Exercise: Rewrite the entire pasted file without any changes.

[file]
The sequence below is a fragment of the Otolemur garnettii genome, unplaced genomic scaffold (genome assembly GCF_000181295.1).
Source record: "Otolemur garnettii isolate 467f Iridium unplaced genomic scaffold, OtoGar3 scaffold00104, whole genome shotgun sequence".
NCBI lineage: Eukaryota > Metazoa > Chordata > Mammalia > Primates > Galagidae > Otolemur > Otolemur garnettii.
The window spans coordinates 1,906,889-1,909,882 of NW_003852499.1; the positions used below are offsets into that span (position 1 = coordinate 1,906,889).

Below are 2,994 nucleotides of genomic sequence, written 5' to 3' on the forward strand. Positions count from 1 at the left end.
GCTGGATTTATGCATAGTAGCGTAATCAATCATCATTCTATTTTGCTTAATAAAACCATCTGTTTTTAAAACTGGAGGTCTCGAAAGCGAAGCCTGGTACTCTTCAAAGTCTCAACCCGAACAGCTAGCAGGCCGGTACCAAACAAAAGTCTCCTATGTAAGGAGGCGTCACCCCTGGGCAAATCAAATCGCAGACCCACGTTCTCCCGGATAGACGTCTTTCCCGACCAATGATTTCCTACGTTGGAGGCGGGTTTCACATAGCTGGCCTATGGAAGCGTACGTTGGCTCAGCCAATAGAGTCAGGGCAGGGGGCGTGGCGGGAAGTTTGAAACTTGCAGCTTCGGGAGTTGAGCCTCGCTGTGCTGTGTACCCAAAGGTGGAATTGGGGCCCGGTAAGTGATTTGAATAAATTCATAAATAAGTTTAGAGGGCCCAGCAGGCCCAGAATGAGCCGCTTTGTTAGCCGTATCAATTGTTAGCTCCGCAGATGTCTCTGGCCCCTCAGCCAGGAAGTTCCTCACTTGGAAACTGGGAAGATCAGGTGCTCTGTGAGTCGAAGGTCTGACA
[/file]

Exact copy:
The sequence below is a fragment of the Otolemur garnettii genome, unplaced genomic scaffold (genome assembly GCF_000181295.1).
Source record: "Otolemur garnettii isolate 467f Iridium unplaced genomic scaffold, OtoGar3 scaffold00104, whole genome shotgun sequence".
NCBI lineage: Eukaryota > Metazoa > Chordata > Mammalia > Primates > Galagidae > Otolemur > Otolemur garnettii.
The window spans coordinates 1,906,889-1,909,882 of NW_003852499.1; the positions used below are offsets into that span (position 1 = coordinate 1,906,889).

Below are 2,994 nucleotides of genomic sequence, written 5' to 3' on the forward strand. Positions count from 1 at the left end.
GCTGGATTTATGCATAGTAGCGTAATCAATCATCATTCTATTTTGCTTAATAAAACCATCTGTTTTTAAAACTGGAGGTCTCGAAAGCGAAGCCTGGTACTCTTCAAAGTCTCAACCCGAACAGCTAGCAGGCCGGTACCAAACAAAAGTCTCCTATGTAAGGAGGCGTCACCCCTGGGCAAATCAAATCGCAGACCCACGTTCTCCCGGATAGACGTCTTTCCCGACCAATGATTTCCTACGTTGGAGGCGGGTTTCACATAGCTGGCCTATGGAAGCGTACGTTGGCTCAGCCAATAGAGTCAGGGCAGGGGGCGTGGCGGGAAGTTTGAAACTTGCAGCTTCGGGAGTTGAGCCTCGCTGTGCTGTGTACCCAAAGGTGGAATTGGGGCCCGGTAAGTGATTTGAATAAATTCATAAATAAGTTTAGAGGGCCCAGCAGGCCCAGAATGAGCCGCTTTGTTAGCCGTATCAATTGTTAGCTCCGCAGATGTCTCTGGCCCCTCAGCCAGGAAGTTCCTCACTTGGAAACTGGGAAGATCAGGTGCTCTGTGAGTCGAAGGTCTGACA